Supporting Claims

Kinds of Support Authors Use

Writers are generally most successful with their audiences when they can skillfully and appropriately balance the three core types of appeals. These appeals are referred to by their Greek names: logos (the appeal to logic), pathos (the appeal to emotion), and ethos (the appeal to authority). 

Graphic. Central green circle reads "Persuasion." Three circles connect out from it: at the top, a purple one reads "Ethos / trust / authority." Bottom right, in blue, "Pathos / emotion / beliefs." Bottom left, in turquoise, "Logos / logic / reasoning."

Logical Appeals

Authors using logic to support their claims will include a combination of different types of evidence. These include the following:

  • established facts
  • case studies
  • statistics
  • experiments
  • analogies and logical reasoning
  • citation of recognized experts on the issue

Authoritative Appeals

Authors using authority to support their claims can also draw from a variety of techniques. These include the following:

  • personal anecdotes
  • illustration of deep knowledge on the issue
  • citation of recognized experts on the issue
  • testimony of those involved first-hand on the issue

Emotional Appeals

Authors using emotion to support their claims again have a deep well of options to do so. These include the following:

  • personal anecdotes
  • narratives
  • impact studies
  • testimony of those involved first-hand on the issue

As you can see, there is some overlap on these lists. One technique might work on two or more different levels.

Most texts rely on one of the three as the primary method of support, but may also draw upon one or two others at the same time.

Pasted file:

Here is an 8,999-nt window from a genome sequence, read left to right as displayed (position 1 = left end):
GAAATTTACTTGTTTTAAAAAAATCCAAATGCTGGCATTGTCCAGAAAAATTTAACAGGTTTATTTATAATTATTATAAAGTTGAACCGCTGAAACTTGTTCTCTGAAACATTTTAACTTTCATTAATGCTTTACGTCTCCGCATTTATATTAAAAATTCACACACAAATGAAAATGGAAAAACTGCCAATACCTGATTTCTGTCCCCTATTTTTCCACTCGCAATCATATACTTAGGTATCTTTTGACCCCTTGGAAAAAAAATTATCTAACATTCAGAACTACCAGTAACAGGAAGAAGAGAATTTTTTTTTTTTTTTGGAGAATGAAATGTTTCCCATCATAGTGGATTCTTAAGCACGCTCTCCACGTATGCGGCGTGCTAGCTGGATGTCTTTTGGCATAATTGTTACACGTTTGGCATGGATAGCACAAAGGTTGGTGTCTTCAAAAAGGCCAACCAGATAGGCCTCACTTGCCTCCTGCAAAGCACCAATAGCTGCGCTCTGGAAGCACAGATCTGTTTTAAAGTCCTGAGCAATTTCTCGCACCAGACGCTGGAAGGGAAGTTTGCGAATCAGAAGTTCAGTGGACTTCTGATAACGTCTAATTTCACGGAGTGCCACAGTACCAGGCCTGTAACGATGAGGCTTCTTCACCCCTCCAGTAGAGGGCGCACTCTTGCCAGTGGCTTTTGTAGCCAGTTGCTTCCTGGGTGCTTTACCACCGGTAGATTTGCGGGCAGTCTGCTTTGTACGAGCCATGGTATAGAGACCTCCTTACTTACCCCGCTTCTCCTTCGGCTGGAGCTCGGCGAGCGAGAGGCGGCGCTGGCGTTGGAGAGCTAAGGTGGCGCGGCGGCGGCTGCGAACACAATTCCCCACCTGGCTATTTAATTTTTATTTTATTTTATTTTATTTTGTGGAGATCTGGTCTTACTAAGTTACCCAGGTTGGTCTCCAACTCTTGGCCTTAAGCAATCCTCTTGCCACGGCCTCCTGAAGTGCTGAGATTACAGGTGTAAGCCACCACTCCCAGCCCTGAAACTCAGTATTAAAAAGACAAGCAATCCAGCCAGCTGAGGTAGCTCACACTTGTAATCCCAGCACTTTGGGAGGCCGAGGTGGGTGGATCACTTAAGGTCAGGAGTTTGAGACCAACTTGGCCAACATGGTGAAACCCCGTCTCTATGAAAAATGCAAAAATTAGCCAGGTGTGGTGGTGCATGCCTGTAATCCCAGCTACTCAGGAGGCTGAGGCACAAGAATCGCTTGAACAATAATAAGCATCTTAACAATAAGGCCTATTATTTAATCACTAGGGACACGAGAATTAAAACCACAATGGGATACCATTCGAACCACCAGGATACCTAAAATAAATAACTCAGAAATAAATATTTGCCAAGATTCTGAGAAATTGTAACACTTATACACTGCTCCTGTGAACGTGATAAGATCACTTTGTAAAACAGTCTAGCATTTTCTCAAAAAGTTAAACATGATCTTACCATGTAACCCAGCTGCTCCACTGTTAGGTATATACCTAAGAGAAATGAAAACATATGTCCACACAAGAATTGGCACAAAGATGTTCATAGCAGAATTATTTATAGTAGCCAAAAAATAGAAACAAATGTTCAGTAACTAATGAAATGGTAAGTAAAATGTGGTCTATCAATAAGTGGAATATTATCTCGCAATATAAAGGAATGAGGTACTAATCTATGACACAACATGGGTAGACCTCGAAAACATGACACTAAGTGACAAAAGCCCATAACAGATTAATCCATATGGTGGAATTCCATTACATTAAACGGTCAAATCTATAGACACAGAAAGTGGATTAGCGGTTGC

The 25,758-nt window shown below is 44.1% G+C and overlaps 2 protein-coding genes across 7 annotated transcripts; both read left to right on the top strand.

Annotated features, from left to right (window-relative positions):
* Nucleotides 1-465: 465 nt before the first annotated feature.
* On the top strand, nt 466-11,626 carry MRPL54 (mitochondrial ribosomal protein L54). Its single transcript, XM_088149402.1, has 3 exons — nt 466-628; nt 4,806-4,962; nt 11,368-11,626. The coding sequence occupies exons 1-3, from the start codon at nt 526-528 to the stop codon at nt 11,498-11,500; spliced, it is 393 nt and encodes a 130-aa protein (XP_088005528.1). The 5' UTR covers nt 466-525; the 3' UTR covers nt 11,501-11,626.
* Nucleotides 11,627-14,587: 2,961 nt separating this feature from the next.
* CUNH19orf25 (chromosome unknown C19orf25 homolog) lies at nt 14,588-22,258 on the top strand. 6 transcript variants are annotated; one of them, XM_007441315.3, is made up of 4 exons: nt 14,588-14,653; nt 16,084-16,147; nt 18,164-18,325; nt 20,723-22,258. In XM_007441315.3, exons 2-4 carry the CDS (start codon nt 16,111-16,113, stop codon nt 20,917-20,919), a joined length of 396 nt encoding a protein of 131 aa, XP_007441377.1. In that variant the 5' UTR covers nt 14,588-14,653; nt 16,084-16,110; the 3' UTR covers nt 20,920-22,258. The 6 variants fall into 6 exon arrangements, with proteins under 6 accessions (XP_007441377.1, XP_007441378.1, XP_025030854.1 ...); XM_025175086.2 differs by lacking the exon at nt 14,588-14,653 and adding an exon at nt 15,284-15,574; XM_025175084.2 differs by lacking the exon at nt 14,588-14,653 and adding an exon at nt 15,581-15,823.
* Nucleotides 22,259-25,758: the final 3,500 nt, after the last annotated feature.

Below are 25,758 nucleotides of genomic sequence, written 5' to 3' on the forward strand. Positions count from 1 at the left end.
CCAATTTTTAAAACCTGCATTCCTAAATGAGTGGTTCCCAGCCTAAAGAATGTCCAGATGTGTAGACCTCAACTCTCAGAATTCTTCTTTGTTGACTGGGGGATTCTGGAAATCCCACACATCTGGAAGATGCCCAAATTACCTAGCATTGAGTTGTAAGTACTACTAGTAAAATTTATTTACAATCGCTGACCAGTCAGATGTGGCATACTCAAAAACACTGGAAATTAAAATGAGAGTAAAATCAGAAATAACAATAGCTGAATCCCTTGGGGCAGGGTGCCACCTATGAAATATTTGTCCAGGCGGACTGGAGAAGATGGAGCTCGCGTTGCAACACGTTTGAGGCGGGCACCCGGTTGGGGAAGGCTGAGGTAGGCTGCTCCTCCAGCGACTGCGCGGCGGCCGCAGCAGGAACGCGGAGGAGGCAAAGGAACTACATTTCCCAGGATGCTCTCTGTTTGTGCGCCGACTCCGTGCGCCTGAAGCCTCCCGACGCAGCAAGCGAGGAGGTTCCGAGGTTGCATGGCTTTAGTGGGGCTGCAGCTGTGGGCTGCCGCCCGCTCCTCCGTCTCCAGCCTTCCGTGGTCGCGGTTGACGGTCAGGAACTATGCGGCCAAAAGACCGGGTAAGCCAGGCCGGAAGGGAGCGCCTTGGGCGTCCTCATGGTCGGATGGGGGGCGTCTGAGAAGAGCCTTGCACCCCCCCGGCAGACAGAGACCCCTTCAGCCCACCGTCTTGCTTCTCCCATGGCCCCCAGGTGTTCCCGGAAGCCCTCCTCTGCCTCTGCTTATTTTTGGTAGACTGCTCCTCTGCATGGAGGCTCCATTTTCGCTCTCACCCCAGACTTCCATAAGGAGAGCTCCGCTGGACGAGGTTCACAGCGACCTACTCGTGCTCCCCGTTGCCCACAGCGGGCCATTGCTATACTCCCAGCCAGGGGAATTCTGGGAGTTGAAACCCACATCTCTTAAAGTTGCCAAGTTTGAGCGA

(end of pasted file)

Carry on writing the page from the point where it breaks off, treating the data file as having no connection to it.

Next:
Using the STAR method to Assess Appeals to Logic

Mapping or diagramming arguments you read in a text may help you judge whether an appeal is adequately supported. Applying the STAR Criteria—Sufficiency, Typicality, Accuracy, and Relevance—is one such technique for assessing whether an argument has sufficient depth and clarity.

Measure  Question  Examples & Notes


Is there enough evidence cited to support the conclusion?

Generally, only “strongly” and not “weakly” supported conclusions should be accepted. The more controversial a claim is, the more evidence authors should provide before expecting an audience to accept it. If the evidence is not sufficient, the author may need to modify or qualify the claim, by stating that something is true ‘sometimes’ rather than ‘always’.


Is the cited evidence typical or representative?

If an author makes a claim about a whole group but the evidence is based on a small or biased sample of that group, the evidence is not “typical.” Similar problems stem from relying just on personal experiences (anecdotal evidence) and from “cherry picking” data by citing only the parts that support a conclusion while ignoring parts that might challenge it.


Is the cited evidence up to date and accurate?

Authors using polls, studies and statistics must ask whether the data were produced in a biased way and also ask whether the sample was large and representative of its target population so that results were outside the “margin of error.” (Margin of error: If a sample is too small or not well chosen, results may be meaningless because they may represent random variation.)


Is the cited evidence directly relevant to the claim(s) it is being used to support?

An author may supply lots of evidence, but the evidence may support something different from what the person is actually claiming. If the evidence is not relevant to the claim, the author may need to modify or qualify the claim—or even to acknowledge that the claim is indefensible.